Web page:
For what it's worth, I agree with some of the posts on the article itself that "immutable" would be a better word to describe this concept than "invariant." I've done some functional programming and I immediately understand what immutable means (and why it is good). With invariant I had to read about it first. The word invariant makes me think of class invariants and loop invariants... a somewhat different concept. Peter

I agree invariant also leads my thoughts into other things. Walter says in a comments that there is alot of momentum behind invariant. To verify that I have made a poll, please vote and let us see http://jyte.com/cl/immutable-would-be-better-than-invariant-in-the-d-programming-language

Nice idea but... I wouldn't sign up for the site just for a vote. Sorry.

The site uses openid, so if you already have a openid you can just login. A lot of big sites provide openids, so you might already have one see here http://openid.net/get/ -- Crowdnews.eu - a social news site based on sharing instead of voting.

I avoid openid.
Aug 05 2008
prev sibling next sibling parent "Bruce Adams" <tortoise_74 yeah.who.co.uk> writes:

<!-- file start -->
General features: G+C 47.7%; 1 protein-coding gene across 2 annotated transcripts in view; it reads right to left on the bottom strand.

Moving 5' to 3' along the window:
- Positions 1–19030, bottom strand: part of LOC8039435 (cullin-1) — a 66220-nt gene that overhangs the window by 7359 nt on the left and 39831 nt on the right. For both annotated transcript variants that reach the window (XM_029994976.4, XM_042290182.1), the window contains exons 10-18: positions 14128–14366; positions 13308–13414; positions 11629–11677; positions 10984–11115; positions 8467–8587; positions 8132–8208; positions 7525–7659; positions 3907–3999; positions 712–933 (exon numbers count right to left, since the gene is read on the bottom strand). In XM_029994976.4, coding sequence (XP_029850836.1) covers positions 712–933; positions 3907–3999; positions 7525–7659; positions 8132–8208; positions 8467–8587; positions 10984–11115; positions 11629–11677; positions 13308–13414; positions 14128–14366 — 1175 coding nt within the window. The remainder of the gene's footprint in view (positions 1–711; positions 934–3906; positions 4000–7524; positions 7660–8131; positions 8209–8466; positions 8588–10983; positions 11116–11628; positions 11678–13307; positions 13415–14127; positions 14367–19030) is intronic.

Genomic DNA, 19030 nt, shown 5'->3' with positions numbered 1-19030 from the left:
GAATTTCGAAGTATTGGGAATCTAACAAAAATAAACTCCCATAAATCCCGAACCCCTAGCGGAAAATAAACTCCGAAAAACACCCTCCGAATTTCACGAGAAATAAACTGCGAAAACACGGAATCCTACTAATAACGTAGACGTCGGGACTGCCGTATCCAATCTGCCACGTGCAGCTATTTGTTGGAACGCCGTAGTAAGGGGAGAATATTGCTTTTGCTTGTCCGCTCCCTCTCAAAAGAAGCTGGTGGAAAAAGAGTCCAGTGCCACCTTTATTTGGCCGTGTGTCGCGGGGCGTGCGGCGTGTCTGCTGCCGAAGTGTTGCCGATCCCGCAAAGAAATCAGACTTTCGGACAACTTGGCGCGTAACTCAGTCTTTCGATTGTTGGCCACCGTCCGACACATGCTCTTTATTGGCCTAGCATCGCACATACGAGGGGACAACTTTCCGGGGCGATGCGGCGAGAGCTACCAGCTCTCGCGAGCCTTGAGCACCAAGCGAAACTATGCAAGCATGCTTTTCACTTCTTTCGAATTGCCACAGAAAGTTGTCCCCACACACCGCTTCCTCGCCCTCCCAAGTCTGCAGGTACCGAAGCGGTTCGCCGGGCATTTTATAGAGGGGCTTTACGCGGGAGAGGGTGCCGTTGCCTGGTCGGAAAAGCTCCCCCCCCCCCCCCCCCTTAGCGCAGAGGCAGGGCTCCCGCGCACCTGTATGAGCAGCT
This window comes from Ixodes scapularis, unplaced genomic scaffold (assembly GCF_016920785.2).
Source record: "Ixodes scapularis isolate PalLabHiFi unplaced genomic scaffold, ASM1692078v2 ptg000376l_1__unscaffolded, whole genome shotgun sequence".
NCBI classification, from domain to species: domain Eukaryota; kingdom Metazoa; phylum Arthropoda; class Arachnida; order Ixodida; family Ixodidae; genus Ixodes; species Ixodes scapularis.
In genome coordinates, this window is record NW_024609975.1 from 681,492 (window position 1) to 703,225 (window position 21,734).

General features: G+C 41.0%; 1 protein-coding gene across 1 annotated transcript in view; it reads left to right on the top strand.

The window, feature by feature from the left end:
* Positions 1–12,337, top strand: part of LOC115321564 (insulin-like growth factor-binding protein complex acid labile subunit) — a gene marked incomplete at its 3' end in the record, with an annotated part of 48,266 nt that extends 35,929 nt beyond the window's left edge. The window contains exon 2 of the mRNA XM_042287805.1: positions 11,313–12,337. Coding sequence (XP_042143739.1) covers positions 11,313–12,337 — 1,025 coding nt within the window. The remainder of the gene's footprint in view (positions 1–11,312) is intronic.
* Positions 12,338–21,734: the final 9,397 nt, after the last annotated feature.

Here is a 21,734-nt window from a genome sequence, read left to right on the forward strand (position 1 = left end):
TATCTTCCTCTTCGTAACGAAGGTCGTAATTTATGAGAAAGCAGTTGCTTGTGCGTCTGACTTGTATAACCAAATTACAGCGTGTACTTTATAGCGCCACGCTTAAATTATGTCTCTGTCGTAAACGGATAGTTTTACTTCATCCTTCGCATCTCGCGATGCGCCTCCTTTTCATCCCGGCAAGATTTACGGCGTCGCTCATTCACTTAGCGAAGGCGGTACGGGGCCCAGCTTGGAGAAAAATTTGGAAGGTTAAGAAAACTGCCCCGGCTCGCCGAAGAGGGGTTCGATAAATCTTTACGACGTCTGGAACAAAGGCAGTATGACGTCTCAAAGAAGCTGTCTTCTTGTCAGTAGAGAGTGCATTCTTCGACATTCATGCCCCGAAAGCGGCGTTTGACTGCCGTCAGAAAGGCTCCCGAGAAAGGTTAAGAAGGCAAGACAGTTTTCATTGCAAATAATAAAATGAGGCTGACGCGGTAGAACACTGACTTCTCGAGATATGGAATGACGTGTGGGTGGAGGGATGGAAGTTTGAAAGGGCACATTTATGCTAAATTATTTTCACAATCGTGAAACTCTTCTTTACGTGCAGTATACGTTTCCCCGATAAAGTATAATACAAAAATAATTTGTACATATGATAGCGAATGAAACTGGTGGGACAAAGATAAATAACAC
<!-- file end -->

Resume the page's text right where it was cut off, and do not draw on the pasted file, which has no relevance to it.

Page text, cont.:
On Sun, 03 Aug 2008 02:52:10 +0100, Sean Kelly <sean invisibleduck.org>  
wrote:

 == Quote from Walter Bright (newshound1 digitalmars.com)'s article
 Bruce Adams wrote:
 It strikes me that 'dibblego' is some kind of troll or an extreme  

 from a parallel experience.
 I'm not sure how much communicating with it is educational. I  

 all the terms he's using but none of the meanings he
 is ascribing to them. And calling you a pseudo intellectual for no
 obvious reason strikes me as very troll-like not to mention
 rude.

of a word. At some point, who cares what the word is, it's the concept that matters.

But words represent concepts... generally very specific ones. It's why writing poetry is so darn hard.

Actually its quite the reverse. In normal usage (insert your definition of normal here) words have several grey, slightly overlapping and fuzzy meanings. And that's ignoring the synonyms and sounds-a-likes. Its only when you try to write in a so called technical English that meanings get narrowed down and eve then it doesn't take much to find a confusing alternate meaning for them. As programmers we are uniquely blessed/cursed with 'words' that mean precisely one thing when passed to a specific compiler in a certain context. :-) Regards, Bruce.
Aug 03 2008
prev sibling parent Wyverex <wyverex.cypher gmail.com> writes:
Walter Bright wrote:
 http://www.reddit.com/r/programming/comments/6ui1q/d_what_is_invariant_good_for/

not here to fight the term or meaning but I think short words should be used, faster to type, shorter lines, less likely to miss type. Just like we used const in place of constant. Just my $.02 invar = invariant sync = synchronized -Wyv
Aug 04 2008